Article ID: 94579 - View products that this article applies to.
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The text below describes generating a function pointer to a class member function in code compiled with Microsoft C/C++ version 7.0 or later. The declaration of a pointer to a class member function must include the class name. However, the class name is omitted from the declaration of a pointer to a static member function.
In the C and C++ languages, an application can define a variable that contains the address of a function. You can call the function using this variable instead of through the function name. In C++, a pointer to a nonstatic member function contains the address of the function in the class, not in the object. To call the function, use the appropriate member selection operator (. or ->), the indirection operator (*), and the name of an object of the class.
In most cases in the C language, function pointer declarations take the following form:
This code declares a pointer to a function that returns an integer. The function accepts an unknown number of augments. To create a pointer to a C++ class member function, specify the class name in the function pointer declaration, as follows:
This code declares a pointer to a member function in the Sample class that returns an integer. This function does not accept any arguments.
The different ways to interpret the empty parentheses in function declarations is a major difference between the C and C++ languages. In C, a function pointer declaration that has no arguments is syntactically identical to the following:
However, a C++ prototype declared without arguments is syntactically identical to the following:
In C++, if the function accepts arguments, the types of the arguments must also be listed, as in the following:
In C, the types of the arguments may be listed in the same manner. A pointer to a static member function is declared in the same manner as a pointer to a C function. However, because the declaration is part of a C++ program, the declaration must list any arguments and their associated types.
int (Sample::*ptr2)(int, int);
To determine the procedure address to assign to a pointer variable, use the class name and the scope resolution operator (::). This syntax provides flexibility because a declared variable can contain the address of any object of the class. The object name in the function call determines the copy of the function used.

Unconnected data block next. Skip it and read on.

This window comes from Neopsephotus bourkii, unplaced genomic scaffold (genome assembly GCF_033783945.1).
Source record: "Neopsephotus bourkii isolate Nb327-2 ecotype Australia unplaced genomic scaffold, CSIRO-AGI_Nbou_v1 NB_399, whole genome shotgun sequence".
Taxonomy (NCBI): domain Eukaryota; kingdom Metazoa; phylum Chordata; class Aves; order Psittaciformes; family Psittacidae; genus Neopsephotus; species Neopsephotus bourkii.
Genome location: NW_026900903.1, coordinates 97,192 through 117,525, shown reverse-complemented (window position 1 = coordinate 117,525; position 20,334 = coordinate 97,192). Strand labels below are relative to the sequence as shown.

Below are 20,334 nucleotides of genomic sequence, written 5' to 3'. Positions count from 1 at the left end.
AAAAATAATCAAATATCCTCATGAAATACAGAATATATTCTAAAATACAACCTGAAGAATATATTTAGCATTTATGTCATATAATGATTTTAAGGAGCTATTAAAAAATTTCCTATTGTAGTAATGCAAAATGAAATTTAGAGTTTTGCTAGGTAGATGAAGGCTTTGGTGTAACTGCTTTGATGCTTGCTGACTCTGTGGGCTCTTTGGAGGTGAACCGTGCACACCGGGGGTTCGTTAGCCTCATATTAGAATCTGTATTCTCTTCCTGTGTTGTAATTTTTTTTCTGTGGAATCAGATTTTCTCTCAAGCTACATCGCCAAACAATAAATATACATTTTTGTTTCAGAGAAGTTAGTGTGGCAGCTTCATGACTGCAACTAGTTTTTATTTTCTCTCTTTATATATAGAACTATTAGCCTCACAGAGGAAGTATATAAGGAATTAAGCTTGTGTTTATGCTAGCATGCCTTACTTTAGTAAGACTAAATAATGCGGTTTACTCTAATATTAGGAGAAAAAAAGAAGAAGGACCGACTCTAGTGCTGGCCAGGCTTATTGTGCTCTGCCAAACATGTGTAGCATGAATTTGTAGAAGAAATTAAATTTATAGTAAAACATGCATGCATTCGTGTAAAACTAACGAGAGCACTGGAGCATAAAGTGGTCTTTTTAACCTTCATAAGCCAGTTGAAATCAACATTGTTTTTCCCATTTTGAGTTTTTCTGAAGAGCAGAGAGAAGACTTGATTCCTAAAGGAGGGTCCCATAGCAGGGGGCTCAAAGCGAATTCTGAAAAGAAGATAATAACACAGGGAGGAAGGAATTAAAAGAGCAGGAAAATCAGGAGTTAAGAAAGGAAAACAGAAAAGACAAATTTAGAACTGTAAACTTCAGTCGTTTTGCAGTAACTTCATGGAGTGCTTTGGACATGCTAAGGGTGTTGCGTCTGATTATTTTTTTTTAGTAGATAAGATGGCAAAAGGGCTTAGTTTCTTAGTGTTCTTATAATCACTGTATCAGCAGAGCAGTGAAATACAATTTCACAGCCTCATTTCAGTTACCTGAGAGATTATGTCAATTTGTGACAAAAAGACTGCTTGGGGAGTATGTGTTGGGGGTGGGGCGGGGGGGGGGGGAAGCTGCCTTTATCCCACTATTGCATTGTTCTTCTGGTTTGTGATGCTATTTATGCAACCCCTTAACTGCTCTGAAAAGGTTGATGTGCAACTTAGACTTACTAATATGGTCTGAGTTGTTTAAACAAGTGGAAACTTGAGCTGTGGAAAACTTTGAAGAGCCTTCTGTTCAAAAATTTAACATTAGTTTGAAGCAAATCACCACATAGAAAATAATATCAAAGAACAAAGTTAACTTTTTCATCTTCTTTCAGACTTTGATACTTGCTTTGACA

The sample code below demonstrates declaring and using pointers to a class member function and to a static member function. Note that when the arguments in the function pointer declaration do not match the arguments of the function assigned to the pointer, the compiler generates errors C2440 and C2564. For example, if the "int" declaration is omitted from the argument list declaration for the function pointer, the compiler generates the following error messages:
error C2440: 'initializing' : cannot convert from 'void (__far __pascal Data::*)(int )__near ' to 'void (__far __pascal Data::*)(void )__near'
error C2564: formal/actual parameters mismatch in call through pointer to function
error C2440: 'initializing' : cannot convert from 'void (Data::*)(int) to 'void (Data::*)(void)"
error C2197: 'void (Data::*)(void)' : too many actual parameters
For more information about parameter lists in function declarations and how these are handled by C and C++, please see the following article in the Microsoft Knowledge Base:
(http://support.microsoft.com/kb/79845/EN-US/ )INFO: Old Style (K&R) Declarations Are Not Supported in C++
Article ID: 94579 - Last Review: December 11, 2003 - Revision: 2.0
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This article was written about products for which Microsoft no longer offers support. Therefore, this article is offered "as is" and will no longer be updated.
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